Jurisdiction - Hong Kong
Reports and Analysis
Hong Kong – Shareholder Access To Corporate Records.

30 September, 2013

 

 

The Hong Kong Companies Ordinance, section 152FA provides qualifying shareholders with a statutory right, subject to certain conditions, to inspect the corporate records of a company of which they are a shareholder.

 

Under section 152FA the qualifying shareholder can apply to the court for an order for inspection of corporate records. The application must be made in good faith and for a proper purpose. These requirements must be satisfied before the court can exercise its discretion to grant the order and the court does not have to grant the order even if the relevant requirements are satisfied.

 

Since this provision was introduced into Hong Kong law in 2005 there has been a divergent body of case law regarding the interpretation of the shareholder’s right under section 152FA.

The debate has centred on the interpretation and application of the proper purpose requirement. In some cases the courts have adopted what has been referred to as the ‘liberal’ approach whilst others appear to have adopted a ‘less liberal’ approach.

 

Two cases from 2011 demonstrate the contradictory positions. In Re Lehman Co Management Ltd [2011] 4 HKLRD 237 the judge adopted the ‘less liberal’ approach. It was held that a proper purpose would only be established where the applicant has a specific or personal right which could only be protected by the making of an order for inspection under section 152FA.

 

In contrast, in Wong Kar Gee Mimi v Hung Kin Sang Raymond [2011] 5 HKLRD 241 the judge found that a proper purpose could be established even where no specific or personal right of the applicant existed. Furthermore, where such a right did exist and could only be protected by an order under section 152FA then that would be a persuasive factor in establishing a proper purpose.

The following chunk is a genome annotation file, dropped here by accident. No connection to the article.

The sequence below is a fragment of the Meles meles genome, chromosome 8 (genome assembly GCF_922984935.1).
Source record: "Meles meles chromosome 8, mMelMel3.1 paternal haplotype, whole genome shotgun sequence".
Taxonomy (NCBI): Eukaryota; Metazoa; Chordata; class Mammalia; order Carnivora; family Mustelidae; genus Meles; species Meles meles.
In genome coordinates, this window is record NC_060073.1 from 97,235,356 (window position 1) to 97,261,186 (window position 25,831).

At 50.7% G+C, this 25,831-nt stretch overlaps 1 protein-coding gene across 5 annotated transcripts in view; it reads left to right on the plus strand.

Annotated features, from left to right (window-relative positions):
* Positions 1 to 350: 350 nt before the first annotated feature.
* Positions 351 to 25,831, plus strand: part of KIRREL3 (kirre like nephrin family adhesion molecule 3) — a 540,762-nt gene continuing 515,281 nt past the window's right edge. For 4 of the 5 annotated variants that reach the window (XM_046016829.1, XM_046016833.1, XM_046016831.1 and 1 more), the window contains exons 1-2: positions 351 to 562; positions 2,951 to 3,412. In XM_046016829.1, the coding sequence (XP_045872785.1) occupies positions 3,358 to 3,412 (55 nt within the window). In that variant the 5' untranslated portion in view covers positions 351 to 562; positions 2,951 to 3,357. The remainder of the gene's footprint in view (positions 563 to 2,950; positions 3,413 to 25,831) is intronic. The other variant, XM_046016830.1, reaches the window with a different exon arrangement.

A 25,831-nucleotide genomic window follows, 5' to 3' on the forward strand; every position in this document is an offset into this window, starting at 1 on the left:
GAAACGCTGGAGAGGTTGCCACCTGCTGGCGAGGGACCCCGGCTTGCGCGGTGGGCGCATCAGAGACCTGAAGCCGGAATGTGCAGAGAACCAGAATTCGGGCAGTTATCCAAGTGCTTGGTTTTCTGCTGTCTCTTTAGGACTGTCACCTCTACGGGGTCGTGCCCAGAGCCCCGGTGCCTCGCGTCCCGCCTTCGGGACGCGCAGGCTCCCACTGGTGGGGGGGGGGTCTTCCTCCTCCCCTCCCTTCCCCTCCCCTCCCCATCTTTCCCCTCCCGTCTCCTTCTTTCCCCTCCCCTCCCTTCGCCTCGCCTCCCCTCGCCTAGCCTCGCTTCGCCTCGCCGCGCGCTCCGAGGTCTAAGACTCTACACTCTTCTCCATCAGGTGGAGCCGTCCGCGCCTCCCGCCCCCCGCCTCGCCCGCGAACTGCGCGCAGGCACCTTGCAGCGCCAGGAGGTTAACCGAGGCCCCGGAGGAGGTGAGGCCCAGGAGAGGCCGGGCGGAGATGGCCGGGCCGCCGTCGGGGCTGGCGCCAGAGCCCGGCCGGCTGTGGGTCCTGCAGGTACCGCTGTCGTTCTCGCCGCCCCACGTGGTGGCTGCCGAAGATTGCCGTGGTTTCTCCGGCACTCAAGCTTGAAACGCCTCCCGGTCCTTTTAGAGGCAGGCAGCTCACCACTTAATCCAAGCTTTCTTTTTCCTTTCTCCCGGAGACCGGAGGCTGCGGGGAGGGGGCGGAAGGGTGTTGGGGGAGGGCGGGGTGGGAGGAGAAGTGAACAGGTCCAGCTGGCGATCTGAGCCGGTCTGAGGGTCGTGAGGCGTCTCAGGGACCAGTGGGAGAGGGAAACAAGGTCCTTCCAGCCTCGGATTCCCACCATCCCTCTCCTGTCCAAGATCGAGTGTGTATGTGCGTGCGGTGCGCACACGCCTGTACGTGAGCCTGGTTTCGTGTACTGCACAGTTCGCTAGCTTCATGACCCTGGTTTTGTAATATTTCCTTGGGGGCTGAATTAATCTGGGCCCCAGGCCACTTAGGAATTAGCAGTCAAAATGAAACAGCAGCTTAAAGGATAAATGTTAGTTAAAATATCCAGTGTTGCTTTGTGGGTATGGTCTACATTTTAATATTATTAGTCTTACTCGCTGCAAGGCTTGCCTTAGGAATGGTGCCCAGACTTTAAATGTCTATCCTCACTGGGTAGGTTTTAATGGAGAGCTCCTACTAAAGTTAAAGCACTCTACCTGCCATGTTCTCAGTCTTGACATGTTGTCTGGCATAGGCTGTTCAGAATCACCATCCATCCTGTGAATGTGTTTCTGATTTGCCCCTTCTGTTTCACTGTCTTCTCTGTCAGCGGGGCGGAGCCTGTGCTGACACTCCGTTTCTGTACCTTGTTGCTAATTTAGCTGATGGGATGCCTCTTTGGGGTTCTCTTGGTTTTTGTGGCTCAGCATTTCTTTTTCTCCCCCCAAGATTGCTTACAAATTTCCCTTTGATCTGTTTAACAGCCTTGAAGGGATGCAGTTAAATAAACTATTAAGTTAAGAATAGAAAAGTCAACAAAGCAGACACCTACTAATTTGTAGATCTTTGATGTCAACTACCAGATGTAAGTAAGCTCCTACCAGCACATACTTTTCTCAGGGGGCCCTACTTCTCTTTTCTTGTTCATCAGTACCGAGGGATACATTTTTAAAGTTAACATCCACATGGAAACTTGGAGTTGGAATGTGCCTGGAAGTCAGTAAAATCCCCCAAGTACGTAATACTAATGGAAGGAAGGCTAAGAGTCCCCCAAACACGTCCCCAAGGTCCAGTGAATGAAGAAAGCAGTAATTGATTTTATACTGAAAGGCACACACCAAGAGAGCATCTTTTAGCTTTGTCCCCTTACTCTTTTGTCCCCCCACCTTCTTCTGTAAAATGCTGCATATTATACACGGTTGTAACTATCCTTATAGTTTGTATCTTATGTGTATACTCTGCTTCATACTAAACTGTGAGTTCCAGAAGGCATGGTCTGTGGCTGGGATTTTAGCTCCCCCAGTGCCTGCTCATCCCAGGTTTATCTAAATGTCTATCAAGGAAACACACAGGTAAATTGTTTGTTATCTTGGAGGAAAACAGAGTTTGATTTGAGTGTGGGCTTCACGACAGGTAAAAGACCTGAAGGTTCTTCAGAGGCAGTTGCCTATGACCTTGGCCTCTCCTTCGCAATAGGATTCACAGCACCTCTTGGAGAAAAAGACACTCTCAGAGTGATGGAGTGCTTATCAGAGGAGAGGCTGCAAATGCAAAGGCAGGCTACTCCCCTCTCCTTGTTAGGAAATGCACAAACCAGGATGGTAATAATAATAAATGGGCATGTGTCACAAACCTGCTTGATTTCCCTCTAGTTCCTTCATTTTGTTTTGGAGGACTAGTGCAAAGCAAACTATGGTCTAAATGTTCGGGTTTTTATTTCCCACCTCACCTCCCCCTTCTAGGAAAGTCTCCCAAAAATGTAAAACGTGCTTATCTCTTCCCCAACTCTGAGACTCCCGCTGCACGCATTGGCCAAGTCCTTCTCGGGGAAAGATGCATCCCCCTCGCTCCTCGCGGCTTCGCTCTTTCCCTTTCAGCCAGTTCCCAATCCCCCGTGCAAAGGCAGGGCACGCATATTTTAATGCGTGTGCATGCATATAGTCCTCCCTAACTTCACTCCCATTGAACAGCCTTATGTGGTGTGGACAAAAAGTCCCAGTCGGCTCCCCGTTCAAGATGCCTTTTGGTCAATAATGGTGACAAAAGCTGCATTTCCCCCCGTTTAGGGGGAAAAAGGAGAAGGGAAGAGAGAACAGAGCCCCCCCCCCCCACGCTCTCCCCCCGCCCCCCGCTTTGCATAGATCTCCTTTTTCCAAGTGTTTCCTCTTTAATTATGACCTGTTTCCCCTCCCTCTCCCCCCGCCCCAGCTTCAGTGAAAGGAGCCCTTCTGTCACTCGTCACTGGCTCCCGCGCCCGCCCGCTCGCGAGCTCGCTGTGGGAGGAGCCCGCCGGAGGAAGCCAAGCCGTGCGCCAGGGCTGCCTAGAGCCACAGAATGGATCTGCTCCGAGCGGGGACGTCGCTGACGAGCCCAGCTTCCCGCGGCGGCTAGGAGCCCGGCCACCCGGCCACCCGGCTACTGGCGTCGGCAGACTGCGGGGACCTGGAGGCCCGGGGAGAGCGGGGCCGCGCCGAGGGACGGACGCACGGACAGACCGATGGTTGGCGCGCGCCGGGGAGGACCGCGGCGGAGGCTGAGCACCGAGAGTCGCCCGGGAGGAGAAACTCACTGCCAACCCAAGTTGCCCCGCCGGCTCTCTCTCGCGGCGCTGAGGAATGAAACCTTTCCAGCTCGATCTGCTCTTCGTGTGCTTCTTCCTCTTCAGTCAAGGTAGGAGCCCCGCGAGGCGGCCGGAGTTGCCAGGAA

The question of which of the different approaches is correct was raised before the Court of Appeal in the case of Veron International Ltd [2013] HKEC 835. The Court of Appeal judges refrained from entering into a discussion as to whether there were two approaches and, if so, which should prevail but nevertheless they seem to have favoured a more liberal interpretation.

 

There is still no clear test for determining whether the proper purpose requirement has been satisfied, however, following the Veron case it appears that the courts will be adopting a pragmatic approach in their application of section 152FA and interpretation of the proper purpose requirement. Ultimately, the question of whether there is a proper purpose under section 152FA will depend heavily on the facts of each case.

 

For further information, please contact:

 

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Paul Westover, Partner, Stephenson Harwood
Paul.Westover@shlegal.com

 

Victor Lee, Stephenson Harwood

Victor.Lee@shlegal.com

 

Fiona Cheng, Stephenson Harwood

Fiona.Cheng@shlegal.com

 

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